EDITOR’S NOTE: The current temporary theme we are using only credits a single guest. This podcast featured Sarah Dawn Petrin and Jacqueline E. Whitt. This episode was recorded before the sudden fall of Afghanistan to Taliban forces, making some of the thoughts of women’s influence in the region and human security even more important to consider.
Regardless of whether conflict occurs between state or non-state actors, is conventional or irregular there is one constant: there is always a population of citizens that suffers in one way or another. Warfare often focuses on the enemy’s ability to fight, mobilize, resupply or defend. Sarah Petrin is in the virtual studio today and she wants to focus the discussion on Human Security. She joins our Editor-in-Chief Jacqueline Whitt to discuss the protection of civilians; women, peace and security; sexual exploitation and abuse; human rights; and peace operations. She wants to make sure these topics aren’t forgotten in the complex world of operations that the DoD must engage in. Her white paper Human Security in U.S. Military Operations: A Primer for DOD is the basis of the conversation.
I think that human security becomes more real when you apply it to a specific place and then you can see where you need to shift operations
Sarah Dawn Petrin is a former Peace Operations and Human Security Analyst at the U.S. Army Peacekeeping and Stability Operations Institute. She has advised the U.S. military and NATO on developing strategy, policy, and doctrine for the Protection of Civilians and Women, Peace, and Security. She has twenty years of operational experience in conflict zones in Africa, Asia, Eastern Europe, and the Middle East. Her first book, BRING RAIN: Helping Humanity in Crisis, was released in March 2021.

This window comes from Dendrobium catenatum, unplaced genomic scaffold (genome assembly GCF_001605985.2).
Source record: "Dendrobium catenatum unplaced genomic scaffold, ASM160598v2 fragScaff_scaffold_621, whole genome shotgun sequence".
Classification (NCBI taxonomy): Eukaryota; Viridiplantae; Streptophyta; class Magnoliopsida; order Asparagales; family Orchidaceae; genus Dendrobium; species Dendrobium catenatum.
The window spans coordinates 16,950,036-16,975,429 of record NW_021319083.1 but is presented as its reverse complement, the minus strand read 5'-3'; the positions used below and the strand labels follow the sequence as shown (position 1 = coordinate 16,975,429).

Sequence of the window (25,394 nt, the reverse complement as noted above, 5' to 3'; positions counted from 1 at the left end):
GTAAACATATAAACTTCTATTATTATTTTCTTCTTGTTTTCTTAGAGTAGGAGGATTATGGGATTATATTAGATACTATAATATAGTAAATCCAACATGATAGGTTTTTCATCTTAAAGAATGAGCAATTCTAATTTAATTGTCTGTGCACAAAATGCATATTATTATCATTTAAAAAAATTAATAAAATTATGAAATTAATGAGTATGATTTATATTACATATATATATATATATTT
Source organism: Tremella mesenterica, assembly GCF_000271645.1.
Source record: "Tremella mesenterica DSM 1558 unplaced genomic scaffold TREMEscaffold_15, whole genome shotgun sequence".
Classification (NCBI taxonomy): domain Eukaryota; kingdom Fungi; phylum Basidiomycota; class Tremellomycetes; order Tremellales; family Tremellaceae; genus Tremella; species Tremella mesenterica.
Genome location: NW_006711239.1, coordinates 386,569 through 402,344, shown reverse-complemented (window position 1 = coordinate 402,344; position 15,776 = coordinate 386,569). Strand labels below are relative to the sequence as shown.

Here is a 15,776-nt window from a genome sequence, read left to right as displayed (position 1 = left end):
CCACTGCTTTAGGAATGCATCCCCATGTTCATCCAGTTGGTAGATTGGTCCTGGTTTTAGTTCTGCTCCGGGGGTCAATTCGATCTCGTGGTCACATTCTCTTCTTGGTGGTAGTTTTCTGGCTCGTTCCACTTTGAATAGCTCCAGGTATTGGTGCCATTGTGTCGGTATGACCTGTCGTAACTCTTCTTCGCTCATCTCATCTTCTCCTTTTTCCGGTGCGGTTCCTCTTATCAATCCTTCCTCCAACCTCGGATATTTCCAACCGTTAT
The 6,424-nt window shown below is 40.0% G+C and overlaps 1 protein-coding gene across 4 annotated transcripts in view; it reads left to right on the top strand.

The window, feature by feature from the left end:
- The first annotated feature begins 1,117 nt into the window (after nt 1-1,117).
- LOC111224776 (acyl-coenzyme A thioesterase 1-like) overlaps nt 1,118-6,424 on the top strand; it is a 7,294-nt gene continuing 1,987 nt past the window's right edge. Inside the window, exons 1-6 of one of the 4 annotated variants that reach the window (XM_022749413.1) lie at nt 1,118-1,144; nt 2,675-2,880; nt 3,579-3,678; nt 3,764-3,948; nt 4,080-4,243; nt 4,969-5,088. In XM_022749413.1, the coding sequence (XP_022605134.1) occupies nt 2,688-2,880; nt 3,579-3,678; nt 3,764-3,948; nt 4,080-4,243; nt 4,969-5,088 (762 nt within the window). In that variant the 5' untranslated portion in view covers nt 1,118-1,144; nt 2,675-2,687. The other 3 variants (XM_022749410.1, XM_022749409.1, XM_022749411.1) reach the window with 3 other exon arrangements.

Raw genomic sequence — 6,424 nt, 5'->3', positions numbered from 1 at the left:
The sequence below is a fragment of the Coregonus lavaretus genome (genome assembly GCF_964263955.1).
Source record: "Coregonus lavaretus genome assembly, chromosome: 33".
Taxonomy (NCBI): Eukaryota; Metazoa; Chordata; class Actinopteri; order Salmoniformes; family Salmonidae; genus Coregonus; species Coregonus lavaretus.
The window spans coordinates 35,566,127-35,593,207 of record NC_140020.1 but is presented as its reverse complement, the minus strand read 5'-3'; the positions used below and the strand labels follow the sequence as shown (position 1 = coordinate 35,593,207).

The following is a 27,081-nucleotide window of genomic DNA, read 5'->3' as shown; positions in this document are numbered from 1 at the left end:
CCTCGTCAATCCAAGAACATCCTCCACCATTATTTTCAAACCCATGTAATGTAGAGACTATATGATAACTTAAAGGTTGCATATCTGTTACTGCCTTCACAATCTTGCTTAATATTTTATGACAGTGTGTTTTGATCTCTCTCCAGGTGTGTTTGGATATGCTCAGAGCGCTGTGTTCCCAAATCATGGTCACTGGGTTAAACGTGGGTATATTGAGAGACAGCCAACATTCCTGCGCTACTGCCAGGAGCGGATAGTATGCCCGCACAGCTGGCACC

Jacqueline E. Whitt is an Associate Professor of Strategy at the U.S. Army War College and the Editor-in-Chief of WAR ROOM.
The views expressed in this presentation are those of the speakers and do not necessarily reflect those of the U.S. Army War College, U.S. Army, or Department of Defense.
Photo Description: The United States government, through U.S. Africa Command (AFRICOM), is proud to contribute $60,000 in equipment and supplies to support the Ministry of Health’s efforts to expand Beninese COVID-19 testing capacity by establishing diagnostic laboratories in Kandi and Lokossa.
This assistance is in addition to the $4.5 million that the United States government, through USAID, contributed in April to limit the spread of COVID-19 in Benin.
Photo Credit: Courtesy of the U.S. Embassy in Benin